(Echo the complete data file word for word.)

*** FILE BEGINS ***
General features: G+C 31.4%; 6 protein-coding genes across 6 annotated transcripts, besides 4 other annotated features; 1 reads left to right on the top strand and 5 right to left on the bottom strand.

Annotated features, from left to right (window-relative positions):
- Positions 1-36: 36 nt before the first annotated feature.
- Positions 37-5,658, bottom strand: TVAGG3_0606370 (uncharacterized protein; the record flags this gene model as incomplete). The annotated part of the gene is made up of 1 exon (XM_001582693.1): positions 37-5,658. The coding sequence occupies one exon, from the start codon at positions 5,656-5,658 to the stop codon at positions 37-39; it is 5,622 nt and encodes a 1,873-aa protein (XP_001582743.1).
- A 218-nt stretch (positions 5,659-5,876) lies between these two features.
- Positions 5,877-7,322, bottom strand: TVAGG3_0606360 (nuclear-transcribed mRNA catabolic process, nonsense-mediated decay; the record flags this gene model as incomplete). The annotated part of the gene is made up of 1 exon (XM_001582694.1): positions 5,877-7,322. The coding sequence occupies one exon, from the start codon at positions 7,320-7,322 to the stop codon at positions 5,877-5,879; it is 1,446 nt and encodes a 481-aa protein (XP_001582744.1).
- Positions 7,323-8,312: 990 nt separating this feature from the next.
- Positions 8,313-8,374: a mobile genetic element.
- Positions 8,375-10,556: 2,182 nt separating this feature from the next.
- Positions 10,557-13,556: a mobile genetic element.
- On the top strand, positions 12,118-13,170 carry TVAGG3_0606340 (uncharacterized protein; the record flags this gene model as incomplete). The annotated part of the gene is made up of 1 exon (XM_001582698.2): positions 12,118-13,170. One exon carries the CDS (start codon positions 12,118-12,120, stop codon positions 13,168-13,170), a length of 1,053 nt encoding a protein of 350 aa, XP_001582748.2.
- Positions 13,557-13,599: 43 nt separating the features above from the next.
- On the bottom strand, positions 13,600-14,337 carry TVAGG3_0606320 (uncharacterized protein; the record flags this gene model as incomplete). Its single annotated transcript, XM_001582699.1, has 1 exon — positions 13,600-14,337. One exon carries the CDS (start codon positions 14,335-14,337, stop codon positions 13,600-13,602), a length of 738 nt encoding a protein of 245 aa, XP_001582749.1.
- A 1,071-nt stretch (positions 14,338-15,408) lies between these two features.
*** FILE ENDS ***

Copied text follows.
General features: G+C 31.4%; 6 protein-coding genes across 6 annotated transcripts, besides 4 other annotated features; 1 reads left to right on the top strand and 5 right to left on the bottom strand.

Annotated features, from left to right (window-relative positions):
- Positions 1-36: 36 nt before the first annotated feature.
- Positions 37-5,658, bottom strand: TVAGG3_0606370 (uncharacterized protein; the record flags this gene model as incomplete). The annotated part of the gene is made up of 1 exon (XM_001582693.1): positions 37-5,658. The coding sequence occupies one exon, from the start codon at positions 5,656-5,658 to the stop codon at positions 37-39; it is 5,622 nt and encodes a 1,873-aa protein (XP_001582743.1).
- A 218-nt stretch (positions 5,659-5,876) lies between these two features.
- Positions 5,877-7,322, bottom strand: TVAGG3_0606360 (nuclear-transcribed mRNA catabolic process, nonsense-mediated decay; the record flags this gene model as incomplete). The annotated part of the gene is made up of 1 exon (XM_001582694.1): positions 5,877-7,322. The coding sequence occupies one exon, from the start codon at positions 7,320-7,322 to the stop codon at positions 5,877-5,879; it is 1,446 nt and encodes a 481-aa protein (XP_001582744.1).
- Positions 7,323-8,312: 990 nt separating this feature from the next.
- Positions 8,313-8,374: a mobile genetic element.
- Positions 8,375-10,556: 2,182 nt separating this feature from the next.
- Positions 10,557-13,556: a mobile genetic element.
- On the top strand, positions 12,118-13,170 carry TVAGG3_0606340 (uncharacterized protein; the record flags this gene model as incomplete). The annotated part of the gene is made up of 1 exon (XM_001582698.2): positions 12,118-13,170. One exon carries the CDS (start codon positions 12,118-12,120, stop codon positions 13,168-13,170), a length of 1,053 nt encoding a protein of 350 aa, XP_001582748.2.
- Positions 13,557-13,599: 43 nt separating the features above from the next.
- On the bottom strand, positions 13,600-14,337 carry TVAGG3_0606320 (uncharacterized protein; the record flags this gene model as incomplete). Its single annotated transcript, XM_001582699.1, has 1 exon — positions 13,600-14,337. One exon carries the CDS (start codon positions 14,335-14,337, stop codon positions 13,600-13,602), a length of 738 nt encoding a protein of 245 aa, XP_001582749.1.
- A 1,071-nt stretch (positions 14,338-15,408) lies between these two features.